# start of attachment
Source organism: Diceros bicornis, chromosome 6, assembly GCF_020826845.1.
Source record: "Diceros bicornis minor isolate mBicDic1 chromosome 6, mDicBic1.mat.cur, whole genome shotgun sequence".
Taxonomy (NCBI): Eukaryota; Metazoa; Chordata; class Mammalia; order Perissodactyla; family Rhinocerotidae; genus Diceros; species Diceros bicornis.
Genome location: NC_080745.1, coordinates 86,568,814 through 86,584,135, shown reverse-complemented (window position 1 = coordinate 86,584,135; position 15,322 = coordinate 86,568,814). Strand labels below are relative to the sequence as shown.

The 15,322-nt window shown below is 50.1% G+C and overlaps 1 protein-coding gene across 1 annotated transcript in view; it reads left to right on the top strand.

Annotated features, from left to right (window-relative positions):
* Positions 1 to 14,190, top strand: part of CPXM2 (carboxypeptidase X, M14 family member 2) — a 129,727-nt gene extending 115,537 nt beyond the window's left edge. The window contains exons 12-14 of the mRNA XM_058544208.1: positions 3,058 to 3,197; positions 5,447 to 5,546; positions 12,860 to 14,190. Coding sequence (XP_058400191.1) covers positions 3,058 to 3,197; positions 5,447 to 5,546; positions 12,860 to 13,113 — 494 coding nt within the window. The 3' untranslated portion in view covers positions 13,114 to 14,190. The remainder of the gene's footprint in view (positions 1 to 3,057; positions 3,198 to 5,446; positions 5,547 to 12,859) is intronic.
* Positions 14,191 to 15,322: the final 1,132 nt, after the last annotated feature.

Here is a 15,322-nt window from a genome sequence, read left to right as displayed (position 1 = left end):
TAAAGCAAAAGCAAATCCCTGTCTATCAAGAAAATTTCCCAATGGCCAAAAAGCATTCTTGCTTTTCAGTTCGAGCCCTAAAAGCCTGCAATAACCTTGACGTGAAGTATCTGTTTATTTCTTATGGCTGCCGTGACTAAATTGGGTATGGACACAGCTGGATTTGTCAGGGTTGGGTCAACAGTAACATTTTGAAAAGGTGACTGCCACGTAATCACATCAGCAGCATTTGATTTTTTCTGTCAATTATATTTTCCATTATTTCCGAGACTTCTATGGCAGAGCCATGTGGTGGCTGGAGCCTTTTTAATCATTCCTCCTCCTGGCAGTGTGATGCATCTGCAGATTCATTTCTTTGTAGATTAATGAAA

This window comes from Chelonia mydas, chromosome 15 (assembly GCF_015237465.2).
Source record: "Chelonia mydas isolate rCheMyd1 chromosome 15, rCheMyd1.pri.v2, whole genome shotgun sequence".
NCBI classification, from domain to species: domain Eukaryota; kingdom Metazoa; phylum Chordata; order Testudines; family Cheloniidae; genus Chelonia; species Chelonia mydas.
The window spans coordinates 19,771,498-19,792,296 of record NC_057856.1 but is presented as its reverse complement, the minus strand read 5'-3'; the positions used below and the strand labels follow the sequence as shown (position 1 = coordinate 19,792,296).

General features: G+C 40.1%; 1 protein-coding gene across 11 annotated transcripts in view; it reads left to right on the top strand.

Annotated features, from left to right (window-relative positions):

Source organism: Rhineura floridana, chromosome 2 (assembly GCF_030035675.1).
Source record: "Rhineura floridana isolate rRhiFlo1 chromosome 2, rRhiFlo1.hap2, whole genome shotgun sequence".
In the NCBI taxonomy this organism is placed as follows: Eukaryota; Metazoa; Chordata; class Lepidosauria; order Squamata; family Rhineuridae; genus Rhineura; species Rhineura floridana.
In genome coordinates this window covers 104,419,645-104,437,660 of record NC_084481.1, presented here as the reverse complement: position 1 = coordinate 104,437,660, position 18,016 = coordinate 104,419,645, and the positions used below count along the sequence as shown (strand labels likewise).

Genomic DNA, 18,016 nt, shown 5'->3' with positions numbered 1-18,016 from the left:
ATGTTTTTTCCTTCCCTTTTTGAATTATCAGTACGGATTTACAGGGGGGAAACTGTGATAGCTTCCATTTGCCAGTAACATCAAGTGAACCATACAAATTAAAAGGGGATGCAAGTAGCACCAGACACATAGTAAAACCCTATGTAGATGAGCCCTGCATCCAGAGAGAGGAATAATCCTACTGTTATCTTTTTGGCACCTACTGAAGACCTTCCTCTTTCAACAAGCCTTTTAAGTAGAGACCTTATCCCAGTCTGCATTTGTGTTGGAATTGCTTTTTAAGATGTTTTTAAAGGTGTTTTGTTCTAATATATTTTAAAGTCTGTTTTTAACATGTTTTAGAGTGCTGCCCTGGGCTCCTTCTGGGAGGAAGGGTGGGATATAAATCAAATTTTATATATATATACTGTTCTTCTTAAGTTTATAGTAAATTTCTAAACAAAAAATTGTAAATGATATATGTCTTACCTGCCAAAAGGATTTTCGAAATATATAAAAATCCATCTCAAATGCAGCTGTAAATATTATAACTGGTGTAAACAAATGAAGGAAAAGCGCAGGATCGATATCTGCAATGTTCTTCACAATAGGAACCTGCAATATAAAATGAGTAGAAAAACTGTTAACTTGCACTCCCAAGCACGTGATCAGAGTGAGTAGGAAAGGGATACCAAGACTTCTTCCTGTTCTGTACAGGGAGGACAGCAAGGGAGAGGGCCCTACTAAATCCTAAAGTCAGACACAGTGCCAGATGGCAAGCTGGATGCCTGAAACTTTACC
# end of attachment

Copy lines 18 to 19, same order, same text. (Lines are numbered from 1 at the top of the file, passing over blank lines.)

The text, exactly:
Source record: "Rhineura floridana isolate rRhiFlo1 chromosome 2, rRhiFlo1.hap2, whole genome shotgun sequence".
In the NCBI taxonomy this organism is placed as follows: Eukaryota; Metazoa; Chordata; class Lepidosauria; order Squamata; family Rhineuridae; genus Rhineura; species Rhineura floridana.